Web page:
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Soybean Farming and Production Guide

Soybeans are a powerful agricultural player, boasting exceptional nutritional value and vast industrial applications. This guide delves into everything you need to know about soybean farming and commercial production in the Philippines, ensuring a successful and sustainable harvest.

Soybean Farming Benefits

The benefits of soybean farming are far-reaching:

  • Food Source: Soybeans are a nutritional powerhouse, providing protein for human consumption through soy milk, tofu, tempeh, and other products.
  • Versatile Oil: Soybeans are a prime source of high-quality vegetable oil for cooking and industrial applications.
  • Industrial Uses: Soybeans contribute to various industries, including producing biofuels, plastics, and lubricants.
  • Soil Enhancement: Soybeans improve soil fertility through nitrogen fixation, a process in which they partner with bacteria to convert atmospheric nitrogen into usable form for plants.
  • Weed Control: Soybeans help suppress parasitic weeds, reducing reliance on herbicides.
  • Livestock Feed: Soybean meal, a byproduct of oil extraction, is a valuable source of protein for poultry and livestock.
  • Animal Forage: Soybean plant residue (haulms) provides nutritious feed for sheep and goats.
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Soybeans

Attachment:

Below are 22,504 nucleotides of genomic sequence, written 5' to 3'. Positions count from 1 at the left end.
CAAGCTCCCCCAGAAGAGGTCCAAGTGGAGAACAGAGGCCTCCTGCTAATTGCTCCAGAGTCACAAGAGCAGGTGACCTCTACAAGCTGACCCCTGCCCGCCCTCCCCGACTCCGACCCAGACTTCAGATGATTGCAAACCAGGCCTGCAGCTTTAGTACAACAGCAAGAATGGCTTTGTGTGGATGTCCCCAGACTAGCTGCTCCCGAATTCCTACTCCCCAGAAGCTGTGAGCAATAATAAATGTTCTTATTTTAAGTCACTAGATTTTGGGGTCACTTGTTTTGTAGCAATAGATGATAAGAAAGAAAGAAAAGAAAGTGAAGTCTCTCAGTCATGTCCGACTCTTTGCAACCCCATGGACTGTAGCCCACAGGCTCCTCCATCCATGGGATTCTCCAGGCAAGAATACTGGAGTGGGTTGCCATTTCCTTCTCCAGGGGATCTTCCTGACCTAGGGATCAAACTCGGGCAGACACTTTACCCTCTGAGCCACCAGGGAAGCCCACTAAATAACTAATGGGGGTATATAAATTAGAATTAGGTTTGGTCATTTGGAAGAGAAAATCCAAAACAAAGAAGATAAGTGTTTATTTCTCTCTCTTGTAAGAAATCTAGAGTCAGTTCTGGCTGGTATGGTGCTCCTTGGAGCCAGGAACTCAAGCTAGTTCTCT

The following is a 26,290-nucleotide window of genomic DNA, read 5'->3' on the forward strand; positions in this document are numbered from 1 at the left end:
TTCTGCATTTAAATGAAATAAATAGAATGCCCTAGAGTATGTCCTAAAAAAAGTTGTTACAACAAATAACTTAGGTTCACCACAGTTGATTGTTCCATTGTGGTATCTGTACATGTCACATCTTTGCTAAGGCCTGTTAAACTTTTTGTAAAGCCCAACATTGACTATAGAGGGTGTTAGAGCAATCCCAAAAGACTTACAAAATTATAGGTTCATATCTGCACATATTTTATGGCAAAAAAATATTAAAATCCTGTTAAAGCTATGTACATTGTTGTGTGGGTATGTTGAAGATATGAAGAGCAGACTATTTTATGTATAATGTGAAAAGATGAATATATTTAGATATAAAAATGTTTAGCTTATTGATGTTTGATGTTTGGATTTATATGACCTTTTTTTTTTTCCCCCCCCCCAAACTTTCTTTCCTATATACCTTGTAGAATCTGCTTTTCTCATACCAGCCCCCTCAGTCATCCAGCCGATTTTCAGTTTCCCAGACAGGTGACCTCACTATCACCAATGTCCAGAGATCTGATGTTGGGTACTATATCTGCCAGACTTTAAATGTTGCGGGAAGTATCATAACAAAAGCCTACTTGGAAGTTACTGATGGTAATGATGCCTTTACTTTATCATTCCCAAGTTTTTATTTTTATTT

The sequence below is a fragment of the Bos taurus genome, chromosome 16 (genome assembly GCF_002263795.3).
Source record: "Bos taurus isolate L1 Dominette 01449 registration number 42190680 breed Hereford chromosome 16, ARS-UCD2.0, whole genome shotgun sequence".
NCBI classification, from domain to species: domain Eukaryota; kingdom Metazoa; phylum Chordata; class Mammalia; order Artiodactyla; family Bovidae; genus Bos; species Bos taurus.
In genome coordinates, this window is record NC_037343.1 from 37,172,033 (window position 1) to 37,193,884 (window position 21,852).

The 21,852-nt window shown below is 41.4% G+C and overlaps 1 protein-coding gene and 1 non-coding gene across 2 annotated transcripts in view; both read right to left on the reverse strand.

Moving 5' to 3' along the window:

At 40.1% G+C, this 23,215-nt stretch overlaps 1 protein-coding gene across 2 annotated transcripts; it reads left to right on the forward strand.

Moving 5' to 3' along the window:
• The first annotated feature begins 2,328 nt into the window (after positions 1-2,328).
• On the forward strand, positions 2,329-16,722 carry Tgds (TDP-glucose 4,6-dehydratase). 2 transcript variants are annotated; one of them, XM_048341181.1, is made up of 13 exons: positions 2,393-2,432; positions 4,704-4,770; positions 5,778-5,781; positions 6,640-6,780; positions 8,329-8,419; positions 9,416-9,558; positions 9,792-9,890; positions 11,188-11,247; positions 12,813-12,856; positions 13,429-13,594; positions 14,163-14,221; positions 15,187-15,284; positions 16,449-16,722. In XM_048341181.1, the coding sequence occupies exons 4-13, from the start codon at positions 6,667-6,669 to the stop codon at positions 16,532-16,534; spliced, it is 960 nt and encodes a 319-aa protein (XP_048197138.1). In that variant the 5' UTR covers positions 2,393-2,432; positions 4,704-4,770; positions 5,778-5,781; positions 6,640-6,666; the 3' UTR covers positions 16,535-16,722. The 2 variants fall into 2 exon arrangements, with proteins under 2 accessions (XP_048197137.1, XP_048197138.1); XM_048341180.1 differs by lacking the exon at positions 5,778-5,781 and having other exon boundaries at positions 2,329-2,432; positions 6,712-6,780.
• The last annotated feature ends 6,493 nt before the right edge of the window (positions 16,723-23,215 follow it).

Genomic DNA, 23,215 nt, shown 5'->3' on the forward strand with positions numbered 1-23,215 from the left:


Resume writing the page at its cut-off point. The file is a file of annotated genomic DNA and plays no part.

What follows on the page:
Soybean Requirements: Climate and Soil

Favorable Conditions

  • Areas suited for rice or corn production are generally well-adapted for soybeans.
  • Crop rotation involving soybeans and wet-season cereals is highly recommended.
  • Plant soybeans towards the end of the wet season for dry weather harvesting. High humidity during seed maturation can significantly reduce quality.
  • Soybeans thrive with an ample water supply.

Climate Considerations

Rainfed Production

  • Climate Types E, F, and G (refer to specific classification systems for your region) are suitable for rainfed production.
  • Plants are planted in areas like Surigao (Type E) as early as February after the monsoon season.
  • South Cotabato (Type F) allows planting as early as August after the wet season. However, unexpected rains during harvest can be detrimental.

Irrigated Production